When you hear: « Our turnover has grown by double digits over the past year », you imagine something between 11% and 15%. But it could be 28% or 54%. We tend to be precise when we want to communicate something out of the ordinary and vague for the rest. This is probably a mistake.
Being generic means communicating in a way that leaves the door open to interpretation, to the perception of each individual. Being specific, on the other hand, means offering information that is objective and quantifiable. Saying that someone is tall does not have the same meaning if you are 1.60m or 2m tall. Saying that someone is 1.86m gives everyone a reference point that everyone understands, including the person who is a little taller (he’s been there, and that’s what he was told when he was 1.86m).
Being specific sends the message that we are talking about something concrete, verifiable, tangible. Being generic makes the information vague and opens the door to questioning.
Whether you are selling products or services, there are 5 moments when being specific can make a difference:
- Lead generation. The objective is to feed the pipeline and get in touch with people who could eventually become prospects. The important thing at this stage is to arouse curiosity. Feeding this curiosity with quantified elements brings much better results. For example: « Our solution allows you to quickly and significantly reduce hosting costs » offers an interesting perspective, but not as much as « Our customers were able to reduce their hosting costs by an average of 37% within two months of going live with our solution ». I prefer the latter because it gives me an order of magnitude and not a promise,
- Reference sharing. In most B2B sales cycles, references are requested. Prospects want to know who we are already working with, who has trusted us and for what benefit. « We have many customers who operate in your industry and whose profile is similar to yours » is reassuring. Not as reassuring as « Among the 7 customers who have activities comparable to yours, 2 of them had the same objective as you: to increase their profitability. Thanks to our solution, their net margin increased by 4% within 3 months of going live. « ,
- Discovery. In the phase where the salesperson’s objective is to understand the prospect’s ambitions, the nature, impact and root cause of the problems they are trying to solve. Obtaining measurable information is key because it determines the size of the problem and therefore the opportunity. When the client says that his objective is to increase sales by 12% over a two-year period in a given segment, does that represent €25M per year or €12,000 per year? When the client says that the cost of manual processing of this or that activity has exploded, has it gone from €1,000 to €5,000 or from €30,000 to €150,000? In one case, the amount would justify the implementation of an automation system. Not in the other case,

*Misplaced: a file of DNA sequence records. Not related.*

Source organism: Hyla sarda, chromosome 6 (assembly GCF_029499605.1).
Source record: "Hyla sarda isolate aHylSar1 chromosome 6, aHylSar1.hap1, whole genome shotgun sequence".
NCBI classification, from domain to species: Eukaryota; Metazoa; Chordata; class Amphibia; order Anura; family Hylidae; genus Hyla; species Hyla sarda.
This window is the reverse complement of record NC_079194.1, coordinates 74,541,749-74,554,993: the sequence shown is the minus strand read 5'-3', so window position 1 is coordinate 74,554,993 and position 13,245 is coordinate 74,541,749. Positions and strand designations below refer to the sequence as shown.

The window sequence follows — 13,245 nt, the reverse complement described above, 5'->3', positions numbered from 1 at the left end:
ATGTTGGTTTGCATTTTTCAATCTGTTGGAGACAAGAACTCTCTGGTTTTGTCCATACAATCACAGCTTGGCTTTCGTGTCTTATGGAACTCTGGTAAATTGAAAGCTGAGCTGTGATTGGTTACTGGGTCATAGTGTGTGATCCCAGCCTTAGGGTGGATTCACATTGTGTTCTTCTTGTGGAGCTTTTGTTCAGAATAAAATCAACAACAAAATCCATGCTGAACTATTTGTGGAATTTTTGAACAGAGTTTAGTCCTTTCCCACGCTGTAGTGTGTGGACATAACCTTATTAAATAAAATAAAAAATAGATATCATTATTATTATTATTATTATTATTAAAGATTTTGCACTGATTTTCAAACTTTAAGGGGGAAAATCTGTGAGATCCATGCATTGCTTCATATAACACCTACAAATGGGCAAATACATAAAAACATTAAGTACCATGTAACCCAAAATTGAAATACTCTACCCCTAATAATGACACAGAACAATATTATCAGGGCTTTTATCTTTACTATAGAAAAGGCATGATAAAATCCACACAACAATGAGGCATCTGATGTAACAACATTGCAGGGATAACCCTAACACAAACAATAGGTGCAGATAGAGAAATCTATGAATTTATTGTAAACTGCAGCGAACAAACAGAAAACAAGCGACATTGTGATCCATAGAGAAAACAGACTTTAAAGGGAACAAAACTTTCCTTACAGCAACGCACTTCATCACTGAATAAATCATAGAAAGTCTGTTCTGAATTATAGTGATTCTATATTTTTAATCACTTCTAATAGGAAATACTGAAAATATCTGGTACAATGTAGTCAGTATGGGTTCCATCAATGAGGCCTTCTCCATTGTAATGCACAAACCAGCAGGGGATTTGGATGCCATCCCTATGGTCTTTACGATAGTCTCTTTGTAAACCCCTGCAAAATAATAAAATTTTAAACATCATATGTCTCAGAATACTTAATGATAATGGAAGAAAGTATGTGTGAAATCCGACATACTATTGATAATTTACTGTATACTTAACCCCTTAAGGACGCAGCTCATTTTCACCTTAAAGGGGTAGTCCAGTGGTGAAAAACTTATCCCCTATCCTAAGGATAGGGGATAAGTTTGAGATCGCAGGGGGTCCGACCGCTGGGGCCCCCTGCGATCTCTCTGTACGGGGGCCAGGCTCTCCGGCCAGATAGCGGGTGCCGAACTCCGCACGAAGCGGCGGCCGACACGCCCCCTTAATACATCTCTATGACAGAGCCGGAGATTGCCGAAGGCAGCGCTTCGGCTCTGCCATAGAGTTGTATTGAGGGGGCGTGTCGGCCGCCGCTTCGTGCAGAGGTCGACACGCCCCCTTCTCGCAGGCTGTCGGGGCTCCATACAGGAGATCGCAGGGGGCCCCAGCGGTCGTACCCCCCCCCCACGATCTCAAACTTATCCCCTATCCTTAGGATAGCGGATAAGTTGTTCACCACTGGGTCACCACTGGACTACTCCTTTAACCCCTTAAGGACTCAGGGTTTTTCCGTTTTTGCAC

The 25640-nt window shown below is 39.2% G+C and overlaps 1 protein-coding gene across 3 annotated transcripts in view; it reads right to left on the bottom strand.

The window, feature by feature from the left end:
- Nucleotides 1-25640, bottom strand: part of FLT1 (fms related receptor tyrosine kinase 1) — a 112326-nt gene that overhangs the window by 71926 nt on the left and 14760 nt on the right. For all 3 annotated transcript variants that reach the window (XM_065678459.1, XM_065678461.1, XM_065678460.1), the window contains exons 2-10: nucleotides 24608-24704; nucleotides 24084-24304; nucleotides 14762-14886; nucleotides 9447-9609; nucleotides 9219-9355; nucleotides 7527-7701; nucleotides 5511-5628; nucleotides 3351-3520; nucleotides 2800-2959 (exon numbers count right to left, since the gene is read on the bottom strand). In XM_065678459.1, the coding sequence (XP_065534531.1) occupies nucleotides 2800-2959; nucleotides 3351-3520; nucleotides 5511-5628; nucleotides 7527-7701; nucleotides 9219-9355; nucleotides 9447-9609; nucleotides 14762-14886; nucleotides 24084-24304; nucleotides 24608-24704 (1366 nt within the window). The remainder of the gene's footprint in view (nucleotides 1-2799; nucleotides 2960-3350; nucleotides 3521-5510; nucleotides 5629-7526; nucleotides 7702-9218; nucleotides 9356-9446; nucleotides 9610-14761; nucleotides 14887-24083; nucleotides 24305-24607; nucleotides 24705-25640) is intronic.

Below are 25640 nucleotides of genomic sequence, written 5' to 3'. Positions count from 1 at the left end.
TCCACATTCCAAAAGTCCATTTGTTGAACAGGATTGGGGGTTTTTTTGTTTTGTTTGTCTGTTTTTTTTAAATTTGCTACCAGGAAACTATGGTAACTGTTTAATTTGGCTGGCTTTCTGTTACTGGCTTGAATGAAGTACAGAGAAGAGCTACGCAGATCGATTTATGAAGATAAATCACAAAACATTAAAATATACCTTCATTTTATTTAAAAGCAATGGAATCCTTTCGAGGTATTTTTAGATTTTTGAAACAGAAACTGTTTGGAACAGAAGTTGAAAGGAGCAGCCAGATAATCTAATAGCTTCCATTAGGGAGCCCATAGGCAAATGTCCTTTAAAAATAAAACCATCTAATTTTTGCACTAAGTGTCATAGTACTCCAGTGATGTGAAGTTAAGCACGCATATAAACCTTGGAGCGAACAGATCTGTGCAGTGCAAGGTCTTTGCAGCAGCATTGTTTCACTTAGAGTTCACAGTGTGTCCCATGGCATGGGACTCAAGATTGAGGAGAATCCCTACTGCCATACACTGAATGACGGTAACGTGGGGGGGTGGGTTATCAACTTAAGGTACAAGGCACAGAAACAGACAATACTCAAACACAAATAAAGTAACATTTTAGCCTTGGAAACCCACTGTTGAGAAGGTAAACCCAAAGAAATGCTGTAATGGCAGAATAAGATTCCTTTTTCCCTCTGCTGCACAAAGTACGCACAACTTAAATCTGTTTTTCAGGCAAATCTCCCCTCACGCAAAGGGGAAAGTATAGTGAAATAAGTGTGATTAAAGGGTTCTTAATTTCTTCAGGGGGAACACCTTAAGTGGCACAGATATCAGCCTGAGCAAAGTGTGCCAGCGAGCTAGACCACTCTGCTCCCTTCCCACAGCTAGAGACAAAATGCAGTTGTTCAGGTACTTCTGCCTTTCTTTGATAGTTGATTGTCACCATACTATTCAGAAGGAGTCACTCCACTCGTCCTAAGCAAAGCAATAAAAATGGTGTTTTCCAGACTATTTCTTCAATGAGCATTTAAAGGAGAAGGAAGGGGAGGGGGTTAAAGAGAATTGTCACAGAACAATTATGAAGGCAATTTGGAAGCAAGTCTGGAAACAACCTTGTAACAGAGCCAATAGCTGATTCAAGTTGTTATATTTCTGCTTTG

- The implementation plan. Whether we are talking about the delivery of manufactured goods or the production of software, the question of time and associated costs is not only key but is also likely to be part of the decision criteria. Offering a detailed plan with dates of major project milestones is more effective than giving an estimate (e.g. « 6-9 months »). As well as giving the impression of greater control, it avoids your prospect telling you that they are ready to sign if you can halve the timeframe, but it also allows you to use the timeline to create a sense of urgency by highlighting the need to sign as soon as possible to ensure that the timing targets are met,
- Negotiation. Even if buyers often have discount targets expressed as a percentage, it is often more effective to negotiate in terms of amount. A percentage is not a currency. « Provided we can sign the contract by the end of the week, we could make an extra effort of 3% » does not sound as palpable as « Provided we can sign the contract by the end of the week, we could make an extra effort of €175,000 ». You can’t refer directly to a percentage, understand what it really means, as you can with an amount.
Being specific means giving substance and reality to what we say. It means making it real, tangible, material. It gives an impression of transparency, of attention to detail. And this is perhaps what will make the difference.
This article can also be found on LinkedIn.